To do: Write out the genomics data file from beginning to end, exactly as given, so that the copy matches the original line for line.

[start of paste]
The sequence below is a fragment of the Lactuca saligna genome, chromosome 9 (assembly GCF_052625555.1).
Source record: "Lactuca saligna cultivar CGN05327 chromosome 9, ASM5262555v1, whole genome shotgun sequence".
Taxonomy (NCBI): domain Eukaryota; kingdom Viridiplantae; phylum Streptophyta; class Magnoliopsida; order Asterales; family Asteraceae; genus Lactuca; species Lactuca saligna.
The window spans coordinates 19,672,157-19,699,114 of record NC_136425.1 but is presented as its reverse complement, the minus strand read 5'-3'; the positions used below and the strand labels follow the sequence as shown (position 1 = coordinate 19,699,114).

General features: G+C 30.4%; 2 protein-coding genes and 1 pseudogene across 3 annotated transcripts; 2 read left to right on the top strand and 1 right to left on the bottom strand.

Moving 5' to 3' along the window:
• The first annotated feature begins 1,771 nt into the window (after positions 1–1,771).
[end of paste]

The sequence below is a fragment of the Lactuca saligna genome, chromosome 9 (assembly GCF_052625555.1).
Source record: "Lactuca saligna cultivar CGN05327 chromosome 9, ASM5262555v1, whole genome shotgun sequence".
Taxonomy (NCBI): domain Eukaryota; kingdom Viridiplantae; phylum Streptophyta; class Magnoliopsida; order Asterales; family Asteraceae; genus Lactuca; species Lactuca saligna.
The window spans coordinates 19,672,157-19,699,114 of record NC_136425.1 but is presented as its reverse complement, the minus strand read 5'-3'; the positions used below and the strand labels follow the sequence as shown (position 1 = coordinate 19,699,114).

General features: G+C 30.4%; 2 protein-coding genes and 1 pseudogene across 3 annotated transcripts; 2 read left to right on the top strand and 1 right to left on the bottom strand.

Moving 5' to 3' along the window:
• The first annotated feature begins 1,771 nt into the window (after positions 1–1,771).